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Hungary was part of the polyglot Austro-Hungarian Empire, which collapsed during World War I. The country fell under communist rule following World War II. In 1956, a revolt and announced withdrawal from the Warsaw Pact were met with a massive military intervention by Moscow. In the more open GORBACHEV years, Hungary led the movement to dissolve the Warsaw Pact and steadily shifted toward multiparty democracy and a market-oriented economy. Following the collapse of the USSR in 1991, Hungary developed close political and economic ties to Western Europe. It joined NATO in 1999 and is a frontrunner in a future expansion of the EU. 

Update No: 067 - (19/11/02)

The Hungarians have joined NATO and are expecting to join the EU shortly. But the realities of the process are only beginning to dawn upon them.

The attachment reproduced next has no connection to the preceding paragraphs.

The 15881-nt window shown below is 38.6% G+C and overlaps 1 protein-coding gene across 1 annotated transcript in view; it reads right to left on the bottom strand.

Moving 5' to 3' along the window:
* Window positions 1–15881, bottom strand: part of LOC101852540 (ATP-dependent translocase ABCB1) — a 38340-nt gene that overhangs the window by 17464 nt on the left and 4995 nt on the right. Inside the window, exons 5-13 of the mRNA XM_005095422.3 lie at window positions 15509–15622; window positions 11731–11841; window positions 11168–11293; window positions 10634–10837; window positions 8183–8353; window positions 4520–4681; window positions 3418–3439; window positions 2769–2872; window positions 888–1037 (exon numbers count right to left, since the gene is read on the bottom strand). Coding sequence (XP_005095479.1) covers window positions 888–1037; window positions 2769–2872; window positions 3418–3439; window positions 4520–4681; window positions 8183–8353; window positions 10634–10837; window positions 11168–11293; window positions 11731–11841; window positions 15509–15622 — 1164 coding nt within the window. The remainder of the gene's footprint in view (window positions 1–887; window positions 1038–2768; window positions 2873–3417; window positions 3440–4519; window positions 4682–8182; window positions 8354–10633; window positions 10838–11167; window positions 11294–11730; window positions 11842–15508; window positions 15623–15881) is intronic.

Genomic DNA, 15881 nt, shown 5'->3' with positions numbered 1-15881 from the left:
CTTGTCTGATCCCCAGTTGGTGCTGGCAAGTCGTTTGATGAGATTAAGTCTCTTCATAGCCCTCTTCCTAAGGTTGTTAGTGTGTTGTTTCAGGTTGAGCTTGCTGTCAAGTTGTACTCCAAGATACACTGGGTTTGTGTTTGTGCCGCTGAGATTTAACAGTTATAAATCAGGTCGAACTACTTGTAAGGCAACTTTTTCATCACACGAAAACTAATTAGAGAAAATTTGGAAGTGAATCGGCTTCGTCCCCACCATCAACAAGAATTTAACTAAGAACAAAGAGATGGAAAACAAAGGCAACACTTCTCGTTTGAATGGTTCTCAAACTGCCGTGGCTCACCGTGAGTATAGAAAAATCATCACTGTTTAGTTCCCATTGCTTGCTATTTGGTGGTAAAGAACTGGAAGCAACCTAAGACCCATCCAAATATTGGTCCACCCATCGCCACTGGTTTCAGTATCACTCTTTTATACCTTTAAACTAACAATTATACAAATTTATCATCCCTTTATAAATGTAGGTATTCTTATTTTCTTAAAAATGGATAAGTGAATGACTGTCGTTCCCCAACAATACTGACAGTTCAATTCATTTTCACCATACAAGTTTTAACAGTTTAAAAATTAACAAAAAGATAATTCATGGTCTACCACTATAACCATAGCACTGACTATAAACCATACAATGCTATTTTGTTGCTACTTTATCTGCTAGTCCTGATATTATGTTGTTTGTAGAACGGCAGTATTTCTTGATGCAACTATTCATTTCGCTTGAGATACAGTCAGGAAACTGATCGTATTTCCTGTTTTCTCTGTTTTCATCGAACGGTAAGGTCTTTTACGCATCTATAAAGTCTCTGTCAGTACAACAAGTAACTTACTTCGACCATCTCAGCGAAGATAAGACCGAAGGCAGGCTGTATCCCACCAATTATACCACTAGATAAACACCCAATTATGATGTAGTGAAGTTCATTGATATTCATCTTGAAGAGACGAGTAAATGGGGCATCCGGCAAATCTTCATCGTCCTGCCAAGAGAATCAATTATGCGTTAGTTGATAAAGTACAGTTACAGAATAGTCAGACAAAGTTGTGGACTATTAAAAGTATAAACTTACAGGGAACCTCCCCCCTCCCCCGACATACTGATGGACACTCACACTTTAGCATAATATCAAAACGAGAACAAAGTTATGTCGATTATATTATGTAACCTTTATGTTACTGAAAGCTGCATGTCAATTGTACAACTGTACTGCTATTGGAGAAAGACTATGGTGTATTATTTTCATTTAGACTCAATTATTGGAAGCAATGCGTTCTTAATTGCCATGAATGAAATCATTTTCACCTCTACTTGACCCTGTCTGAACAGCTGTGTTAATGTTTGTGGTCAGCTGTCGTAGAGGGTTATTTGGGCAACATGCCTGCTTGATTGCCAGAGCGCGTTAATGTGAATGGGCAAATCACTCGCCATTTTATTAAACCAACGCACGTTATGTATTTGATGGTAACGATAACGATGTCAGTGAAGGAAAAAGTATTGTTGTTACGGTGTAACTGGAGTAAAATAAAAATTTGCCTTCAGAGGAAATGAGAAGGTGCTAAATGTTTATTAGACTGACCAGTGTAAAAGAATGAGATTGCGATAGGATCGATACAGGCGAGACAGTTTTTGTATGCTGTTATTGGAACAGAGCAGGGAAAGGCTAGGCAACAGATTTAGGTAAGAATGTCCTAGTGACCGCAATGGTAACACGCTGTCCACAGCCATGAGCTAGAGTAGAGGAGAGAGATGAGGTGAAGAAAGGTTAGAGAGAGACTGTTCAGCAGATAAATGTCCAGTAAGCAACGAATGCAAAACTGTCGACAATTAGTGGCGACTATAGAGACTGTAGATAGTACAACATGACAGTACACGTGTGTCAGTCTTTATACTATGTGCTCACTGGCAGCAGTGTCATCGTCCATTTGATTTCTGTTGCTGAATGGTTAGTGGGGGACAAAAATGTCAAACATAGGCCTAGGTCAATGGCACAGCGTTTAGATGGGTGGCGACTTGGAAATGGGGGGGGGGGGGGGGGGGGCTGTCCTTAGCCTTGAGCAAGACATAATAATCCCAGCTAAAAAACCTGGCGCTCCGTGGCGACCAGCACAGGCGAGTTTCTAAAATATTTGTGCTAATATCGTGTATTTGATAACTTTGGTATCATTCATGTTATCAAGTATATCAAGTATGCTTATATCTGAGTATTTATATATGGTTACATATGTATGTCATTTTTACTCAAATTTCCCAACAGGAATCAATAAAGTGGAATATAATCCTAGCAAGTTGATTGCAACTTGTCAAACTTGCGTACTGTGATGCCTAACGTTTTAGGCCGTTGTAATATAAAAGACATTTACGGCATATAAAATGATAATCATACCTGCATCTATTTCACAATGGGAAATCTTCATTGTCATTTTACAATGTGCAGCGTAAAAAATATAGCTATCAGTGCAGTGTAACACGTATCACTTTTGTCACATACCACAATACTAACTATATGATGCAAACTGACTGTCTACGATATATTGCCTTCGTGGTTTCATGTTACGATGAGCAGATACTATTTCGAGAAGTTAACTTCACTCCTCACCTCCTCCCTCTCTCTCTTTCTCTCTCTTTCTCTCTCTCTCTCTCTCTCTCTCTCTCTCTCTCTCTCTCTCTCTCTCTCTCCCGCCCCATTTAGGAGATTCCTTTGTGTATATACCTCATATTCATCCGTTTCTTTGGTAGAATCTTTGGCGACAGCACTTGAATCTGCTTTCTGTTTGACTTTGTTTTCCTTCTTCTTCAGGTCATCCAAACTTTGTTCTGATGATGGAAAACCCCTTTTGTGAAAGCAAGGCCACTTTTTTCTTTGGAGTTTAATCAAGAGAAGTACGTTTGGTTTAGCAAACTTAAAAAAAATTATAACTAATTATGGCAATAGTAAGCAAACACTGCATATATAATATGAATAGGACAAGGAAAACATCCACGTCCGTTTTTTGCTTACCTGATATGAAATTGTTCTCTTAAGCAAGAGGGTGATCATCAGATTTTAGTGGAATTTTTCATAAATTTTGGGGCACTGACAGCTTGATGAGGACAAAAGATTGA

In May they elected a new government consisting of the ex-communists, the Socialist Party, which, however, has only a bare majority in parliament over the ex-ruling party, Fidesz. They were last in power in 1998, when for four years they had applied harsh Thatcherite policies. They have the kudos of being the hardliners with the caring reputation of the far left, a strong combination in electoral terms in Hungary, but only just strong enough to win, with 188 seats to the 178 of Fidesz.

Harsh NATO baptism
The new government has been left in no doubt about the need for renewal of its defence policy. Two days after becoming Hungary's defence minister in May, Ferenc Juhasz made a routine call at NATO's headquarters in Brussels. He was delivered a broadside by Secretary-General George Robertson, who told him bluntly to fulfil Hungary's pledges to modernise and better equip its forces.